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Tumor cells and associated stromal cells secrete matrix metalloproteinases (MMPs), contributing to invasion, angiogenesis, and metastasis. Batimastat (BB-94) is a broad-spectrum MMP inhibitor that causes resolution of ascites and/or tumor growth delay in animal models of breast, ovarian, and colorectal cancer. We recruited 18 patients with cytologically positive malignant pleural effusions into a Phase I study of intrapleural BB-94. Three patients received single doses of BB-94 at each dose level: 15, 30, 60, 105, 135, and 300 mg/m2. Two patients were retreated with a second course at 60 and 105 mg/m2. BB-94 was detectable in plasma 1 h after intrapleural administration, and peak levels of 20-200 ng/ml occurred after 4 h to 1 week. BB-94 persisted in the plasma for up to 12 weeks, at levels exceeding the IC50s for target MMPs. Peak values were higher, and persistence in the plasma was longer after higher doses of BB-94. The treatment was well tolerated. Toxic effects included low-grade fever for 24-48 h (6 of 18 patients, 33%) and reversible asymptomatic elevation of liver enzymes (8 patients, 44%). Toxicity seemed unrelated to BB-94 dose or plasma levels. Sixteen patients evaluable for response required significantly fewer pleural aspirations in the 3 months after BB-94 compared with the 3 months before. Seven patients (44%) required no further pleural aspiration until death/last follow-up. After 1 month, patients treated with 60-300 mg/m2 BB-94 had significantly better dyspnea scores, indicating improved exercise tolerance, compared with baseline scores the day after BB-94. The maximum tolerated intrapleural dose remains to be defined, but it is clear that intrapleural BB-94 is well tolerated, with evidence of local activity.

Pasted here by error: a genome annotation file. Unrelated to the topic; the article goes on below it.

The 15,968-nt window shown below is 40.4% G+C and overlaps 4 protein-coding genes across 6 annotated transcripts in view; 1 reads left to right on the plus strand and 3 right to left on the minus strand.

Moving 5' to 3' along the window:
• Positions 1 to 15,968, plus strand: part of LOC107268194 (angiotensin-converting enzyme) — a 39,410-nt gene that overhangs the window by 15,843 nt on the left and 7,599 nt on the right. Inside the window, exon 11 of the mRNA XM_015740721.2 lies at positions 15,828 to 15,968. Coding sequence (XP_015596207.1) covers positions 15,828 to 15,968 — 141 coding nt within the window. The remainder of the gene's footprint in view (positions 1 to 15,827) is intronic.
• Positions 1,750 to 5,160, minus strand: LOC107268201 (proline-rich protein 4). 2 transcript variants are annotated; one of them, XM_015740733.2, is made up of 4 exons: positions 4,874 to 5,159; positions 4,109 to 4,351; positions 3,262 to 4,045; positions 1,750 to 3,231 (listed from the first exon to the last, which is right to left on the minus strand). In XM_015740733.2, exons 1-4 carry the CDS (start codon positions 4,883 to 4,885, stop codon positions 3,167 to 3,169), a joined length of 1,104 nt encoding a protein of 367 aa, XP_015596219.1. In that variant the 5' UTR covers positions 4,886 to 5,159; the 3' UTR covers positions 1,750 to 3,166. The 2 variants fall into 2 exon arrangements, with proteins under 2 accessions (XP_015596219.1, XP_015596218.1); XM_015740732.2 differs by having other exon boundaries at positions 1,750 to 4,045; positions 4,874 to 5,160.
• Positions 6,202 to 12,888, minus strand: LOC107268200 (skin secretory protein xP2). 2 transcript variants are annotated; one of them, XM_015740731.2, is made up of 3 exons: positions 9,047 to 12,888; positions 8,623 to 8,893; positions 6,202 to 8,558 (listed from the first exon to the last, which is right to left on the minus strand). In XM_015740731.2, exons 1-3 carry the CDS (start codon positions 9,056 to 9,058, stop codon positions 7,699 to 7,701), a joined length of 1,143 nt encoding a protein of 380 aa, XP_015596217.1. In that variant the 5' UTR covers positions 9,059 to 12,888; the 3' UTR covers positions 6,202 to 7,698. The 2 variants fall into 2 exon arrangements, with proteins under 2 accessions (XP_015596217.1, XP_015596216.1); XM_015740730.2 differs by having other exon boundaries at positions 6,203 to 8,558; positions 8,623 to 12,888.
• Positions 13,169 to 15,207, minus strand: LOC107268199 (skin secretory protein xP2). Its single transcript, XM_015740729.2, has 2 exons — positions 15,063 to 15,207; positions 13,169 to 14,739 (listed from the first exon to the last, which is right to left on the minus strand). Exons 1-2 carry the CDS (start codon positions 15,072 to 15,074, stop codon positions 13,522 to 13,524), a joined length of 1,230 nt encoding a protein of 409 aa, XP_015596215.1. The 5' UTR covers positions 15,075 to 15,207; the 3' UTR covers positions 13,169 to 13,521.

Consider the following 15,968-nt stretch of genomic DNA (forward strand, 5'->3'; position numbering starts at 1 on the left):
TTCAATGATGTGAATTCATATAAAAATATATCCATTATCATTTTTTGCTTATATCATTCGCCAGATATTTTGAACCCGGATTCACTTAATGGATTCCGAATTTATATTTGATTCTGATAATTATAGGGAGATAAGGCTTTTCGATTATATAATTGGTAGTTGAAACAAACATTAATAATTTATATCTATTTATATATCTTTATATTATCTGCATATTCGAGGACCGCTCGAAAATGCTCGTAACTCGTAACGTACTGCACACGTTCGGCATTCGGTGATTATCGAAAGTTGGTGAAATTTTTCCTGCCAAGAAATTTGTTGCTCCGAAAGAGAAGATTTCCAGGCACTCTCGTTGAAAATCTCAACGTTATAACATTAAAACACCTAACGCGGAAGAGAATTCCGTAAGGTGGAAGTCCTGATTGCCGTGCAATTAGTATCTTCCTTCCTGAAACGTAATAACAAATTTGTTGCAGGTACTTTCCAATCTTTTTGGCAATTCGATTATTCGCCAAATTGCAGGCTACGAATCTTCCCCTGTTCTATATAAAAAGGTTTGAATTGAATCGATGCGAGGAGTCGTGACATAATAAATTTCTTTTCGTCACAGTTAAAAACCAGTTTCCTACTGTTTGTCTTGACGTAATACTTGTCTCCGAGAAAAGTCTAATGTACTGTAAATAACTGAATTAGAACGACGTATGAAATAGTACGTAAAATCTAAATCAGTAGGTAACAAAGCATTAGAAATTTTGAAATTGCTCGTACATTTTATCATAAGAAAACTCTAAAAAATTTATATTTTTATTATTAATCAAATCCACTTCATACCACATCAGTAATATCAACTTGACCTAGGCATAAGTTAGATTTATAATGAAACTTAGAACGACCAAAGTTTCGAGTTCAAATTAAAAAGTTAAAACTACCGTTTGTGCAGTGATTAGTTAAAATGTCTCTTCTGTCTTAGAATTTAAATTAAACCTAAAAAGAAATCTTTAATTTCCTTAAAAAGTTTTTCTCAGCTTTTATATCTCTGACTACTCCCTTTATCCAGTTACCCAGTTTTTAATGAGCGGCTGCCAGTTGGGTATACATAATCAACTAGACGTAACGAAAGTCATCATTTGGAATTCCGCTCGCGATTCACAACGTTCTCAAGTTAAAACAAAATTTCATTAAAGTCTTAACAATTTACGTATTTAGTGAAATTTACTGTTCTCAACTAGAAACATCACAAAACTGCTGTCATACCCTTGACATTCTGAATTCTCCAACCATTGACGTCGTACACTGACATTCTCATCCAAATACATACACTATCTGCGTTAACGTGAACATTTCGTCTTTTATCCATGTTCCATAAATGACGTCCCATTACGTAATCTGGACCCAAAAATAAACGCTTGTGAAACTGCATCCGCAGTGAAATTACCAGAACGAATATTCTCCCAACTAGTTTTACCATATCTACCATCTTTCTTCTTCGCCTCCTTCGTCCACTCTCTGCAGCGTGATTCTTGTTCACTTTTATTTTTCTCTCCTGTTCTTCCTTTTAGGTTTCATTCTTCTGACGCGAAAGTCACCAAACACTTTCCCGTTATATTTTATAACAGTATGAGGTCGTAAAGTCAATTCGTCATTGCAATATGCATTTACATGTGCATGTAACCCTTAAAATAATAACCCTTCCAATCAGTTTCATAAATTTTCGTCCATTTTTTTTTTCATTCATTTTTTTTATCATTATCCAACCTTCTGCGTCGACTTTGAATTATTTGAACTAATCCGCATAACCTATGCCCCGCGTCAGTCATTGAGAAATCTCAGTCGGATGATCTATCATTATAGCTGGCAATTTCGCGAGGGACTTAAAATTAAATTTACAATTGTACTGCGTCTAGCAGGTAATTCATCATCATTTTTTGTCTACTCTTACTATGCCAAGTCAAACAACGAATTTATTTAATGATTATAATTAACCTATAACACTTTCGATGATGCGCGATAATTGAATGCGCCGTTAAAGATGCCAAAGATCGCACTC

Type

Journal article

Journal

Clin Cancer Res

Publication Date

03/1999

Volume

5

Pages

513 - 520

Keywords

Adult, Aged, Antineoplastic Agents, Enzyme Inhibitors, Female, Humans, Male, Matrix Metalloproteinase 1, Matrix Metalloproteinase Inhibitors, Middle Aged, Outcome Assessment, Health Care, Phenylalanine, Pleural Effusion, Malignant, Thiophenes